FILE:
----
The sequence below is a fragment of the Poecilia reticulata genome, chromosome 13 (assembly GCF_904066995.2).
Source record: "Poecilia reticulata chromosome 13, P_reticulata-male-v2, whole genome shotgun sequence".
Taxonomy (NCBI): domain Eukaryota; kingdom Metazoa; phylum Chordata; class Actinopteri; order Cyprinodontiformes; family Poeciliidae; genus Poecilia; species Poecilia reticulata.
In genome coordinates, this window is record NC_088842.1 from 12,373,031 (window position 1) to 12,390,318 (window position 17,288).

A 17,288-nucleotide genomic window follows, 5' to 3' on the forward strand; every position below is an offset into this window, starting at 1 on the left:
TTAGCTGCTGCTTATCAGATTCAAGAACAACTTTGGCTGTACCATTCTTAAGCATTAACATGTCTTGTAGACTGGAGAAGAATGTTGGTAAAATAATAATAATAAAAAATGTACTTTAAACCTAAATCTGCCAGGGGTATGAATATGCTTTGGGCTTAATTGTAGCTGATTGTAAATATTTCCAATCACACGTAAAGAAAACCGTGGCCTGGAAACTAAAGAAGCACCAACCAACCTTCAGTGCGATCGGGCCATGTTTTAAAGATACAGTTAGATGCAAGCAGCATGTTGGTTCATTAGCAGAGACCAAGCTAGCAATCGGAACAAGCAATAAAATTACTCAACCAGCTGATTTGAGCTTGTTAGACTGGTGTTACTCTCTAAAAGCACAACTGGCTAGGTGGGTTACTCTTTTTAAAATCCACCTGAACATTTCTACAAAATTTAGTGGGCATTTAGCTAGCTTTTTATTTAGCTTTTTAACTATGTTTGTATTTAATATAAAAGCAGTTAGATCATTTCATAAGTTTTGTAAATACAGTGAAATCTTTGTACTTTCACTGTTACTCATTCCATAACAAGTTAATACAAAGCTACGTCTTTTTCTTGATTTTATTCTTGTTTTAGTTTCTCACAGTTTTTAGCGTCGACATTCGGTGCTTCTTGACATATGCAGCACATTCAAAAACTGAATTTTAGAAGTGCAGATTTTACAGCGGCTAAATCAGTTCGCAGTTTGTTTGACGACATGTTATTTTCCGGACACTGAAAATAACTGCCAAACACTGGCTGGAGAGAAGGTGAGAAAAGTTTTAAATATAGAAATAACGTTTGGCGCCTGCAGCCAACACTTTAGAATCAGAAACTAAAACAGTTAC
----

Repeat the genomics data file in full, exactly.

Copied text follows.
The sequence below is a fragment of the Poecilia reticulata genome, chromosome 13 (assembly GCF_904066995.2).
Source record: "Poecilia reticulata chromosome 13, P_reticulata-male-v2, whole genome shotgun sequence".
Taxonomy (NCBI): domain Eukaryota; kingdom Metazoa; phylum Chordata; class Actinopteri; order Cyprinodontiformes; family Poeciliidae; genus Poecilia; species Poecilia reticulata.
In genome coordinates, this window is record NC_088842.1 from 12,373,031 (window position 1) to 12,390,318 (window position 17,288).

A 17,288-nucleotide genomic window follows, 5' to 3' on the forward strand; every position below is an offset into this window, starting at 1 on the left:
TTAGCTGCTGCTTATCAGATTCAAGAACAACTTTGGCTGTACCATTCTTAAGCATTAACATGTCTTGTAGACTGGAGAAGAATGTTGGTAAAATAATAATAATAAAAAATGTACTTTAAACCTAAATCTGCCAGGGGTATGAATATGCTTTGGGCTTAATTGTAGCTGATTGTAAATATTTCCAATCACACGTAAAGAAAACCGTGGCCTGGAAACTAAAGAAGCACCAACCAACCTTCAGTGCGATCGGGCCATGTTTTAAAGATACAGTTAGATGCAAGCAGCATGTTGGTTCATTAGCAGAGACCAAGCTAGCAATCGGAACAAGCAATAAAATTACTCAACCAGCTGATTTGAGCTTGTTAGACTGGTGTTACTCTCTAAAAGCACAACTGGCTAGGTGGGTTACTCTTTTTAAAATCCACCTGAACATTTCTACAAAATTTAGTGGGCATTTAGCTAGCTTTTTATTTAGCTTTTTAACTATGTTTGTATTTAATATAAAAGCAGTTAGATCATTTCATAAGTTTTGTAAATACAGTGAAATCTTTGTACTTTCACTGTTACTCATTCCATAACAAGTTAATACAAAGCTACGTCTTTTTCTTGATTTTATTCTTGTTTTAGTTTCTCACAGTTTTTAGCGTCGACATTCGGTGCTTCTTGACATATGCAGCACATTCAAAAACTGAATTTTAGAAGTGCAGATTTTACAGCGGCTAAATCAGTTCGCAGTTTGTTTGACGACATGTTATTTTCCGGACACTGAAAATAACTGCCAAACACTGGCTGGAGAGAAGGTGAGAAAAGTTTTAAATATAGAAATAACGTTTGGCGCCTGCAGCCAACACTTTAGAATCAGAAACTAAAACAGTTAC